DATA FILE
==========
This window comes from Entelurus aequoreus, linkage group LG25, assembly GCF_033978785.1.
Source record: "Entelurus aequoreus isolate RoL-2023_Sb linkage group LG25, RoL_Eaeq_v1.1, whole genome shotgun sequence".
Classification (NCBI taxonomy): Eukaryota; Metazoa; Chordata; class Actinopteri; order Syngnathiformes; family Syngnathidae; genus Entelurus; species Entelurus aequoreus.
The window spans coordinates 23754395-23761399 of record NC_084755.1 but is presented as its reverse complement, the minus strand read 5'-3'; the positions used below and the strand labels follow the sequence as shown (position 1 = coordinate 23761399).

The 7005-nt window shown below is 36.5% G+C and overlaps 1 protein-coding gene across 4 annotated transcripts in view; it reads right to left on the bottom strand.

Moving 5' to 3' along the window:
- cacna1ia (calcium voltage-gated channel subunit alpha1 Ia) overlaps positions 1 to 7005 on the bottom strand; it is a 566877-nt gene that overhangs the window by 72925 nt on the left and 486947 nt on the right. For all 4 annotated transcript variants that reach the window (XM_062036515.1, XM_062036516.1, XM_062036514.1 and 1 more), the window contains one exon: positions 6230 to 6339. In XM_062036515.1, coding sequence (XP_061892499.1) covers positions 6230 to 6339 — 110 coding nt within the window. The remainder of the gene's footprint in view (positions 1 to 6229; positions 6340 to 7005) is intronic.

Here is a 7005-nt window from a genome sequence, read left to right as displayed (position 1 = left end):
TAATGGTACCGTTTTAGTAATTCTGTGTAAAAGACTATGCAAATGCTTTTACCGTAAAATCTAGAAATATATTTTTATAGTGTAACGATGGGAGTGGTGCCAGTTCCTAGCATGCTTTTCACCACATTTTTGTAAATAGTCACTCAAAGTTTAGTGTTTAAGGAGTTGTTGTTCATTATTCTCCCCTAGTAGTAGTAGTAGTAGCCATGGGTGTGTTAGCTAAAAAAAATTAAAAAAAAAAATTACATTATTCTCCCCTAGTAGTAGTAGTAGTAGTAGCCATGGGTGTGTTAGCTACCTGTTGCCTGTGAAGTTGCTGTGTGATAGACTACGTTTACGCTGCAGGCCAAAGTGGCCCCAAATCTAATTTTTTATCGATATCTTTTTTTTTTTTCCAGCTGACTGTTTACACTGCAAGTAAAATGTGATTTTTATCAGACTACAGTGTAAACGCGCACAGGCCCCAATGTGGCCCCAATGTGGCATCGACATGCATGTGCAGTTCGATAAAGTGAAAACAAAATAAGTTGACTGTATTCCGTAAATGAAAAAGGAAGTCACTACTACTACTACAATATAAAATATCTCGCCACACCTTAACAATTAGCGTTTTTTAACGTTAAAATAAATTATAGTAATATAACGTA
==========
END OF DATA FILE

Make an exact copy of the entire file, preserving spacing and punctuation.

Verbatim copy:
This window comes from Entelurus aequoreus, linkage group LG25, assembly GCF_033978785.1.
Source record: "Entelurus aequoreus isolate RoL-2023_Sb linkage group LG25, RoL_Eaeq_v1.1, whole genome shotgun sequence".
Classification (NCBI taxonomy): Eukaryota; Metazoa; Chordata; class Actinopteri; order Syngnathiformes; family Syngnathidae; genus Entelurus; species Entelurus aequoreus.
The window spans coordinates 23754395-23761399 of record NC_084755.1 but is presented as its reverse complement, the minus strand read 5'-3'; the positions used below and the strand labels follow the sequence as shown (position 1 = coordinate 23761399).

The 7005-nt window shown below is 36.5% G+C and overlaps 1 protein-coding gene across 4 annotated transcripts in view; it reads right to left on the bottom strand.

Moving 5' to 3' along the window:
- cacna1ia (calcium voltage-gated channel subunit alpha1 Ia) overlaps positions 1 to 7005 on the bottom strand; it is a 566877-nt gene that overhangs the window by 72925 nt on the left and 486947 nt on the right. For all 4 annotated transcript variants that reach the window (XM_062036515.1, XM_062036516.1, XM_062036514.1 and 1 more), the window contains one exon: positions 6230 to 6339. In XM_062036515.1, coding sequence (XP_061892499.1) covers positions 6230 to 6339 — 110 coding nt within the window. The remainder of the gene's footprint in view (positions 1 to 6229; positions 6340 to 7005) is intronic.

Here is a 7005-nt window from a genome sequence, read left to right as displayed (position 1 = left end):
TAATGGTACCGTTTTAGTAATTCTGTGTAAAAGACTATGCAAATGCTTTTACCGTAAAATCTAGAAATATATTTTTATAGTGTAACGATGGGAGTGGTGCCAGTTCCTAGCATGCTTTTCACCACATTTTTGTAAATAGTCACTCAAAGTTTAGTGTTTAAGGAGTTGTTGTTCATTATTCTCCCCTAGTAGTAGTAGTAGTAGCCATGGGTGTGTTAGCTAAAAAAAATTAAAAAAAAAAATTACATTATTCTCCCCTAGTAGTAGTAGTAGTAGTAGCCATGGGTGTGTTAGCTACCTGTTGCCTGTGAAGTTGCTGTGTGATAGACTACGTTTACGCTGCAGGCCAAAGTGGCCCCAAATCTAATTTTTTATCGATATCTTTTTTTTTTTTCCAGCTGACTGTTTACACTGCAAGTAAAATGTGATTTTTATCAGACTACAGTGTAAACGCGCACAGGCCCCAATGTGGCCCCAATGTGGCATCGACATGCATGTGCAGTTCGATAAAGTGAAAACAAAATAAGTTGACTGTATTCCGTAAATGAAAAAGGAAGTCACTACTACTACTACAATATAAAATATCTCGCCACACCTTAACAATTAGCGTTTTTTAACGTTAAAATAAATTATAGTAATATAACGTA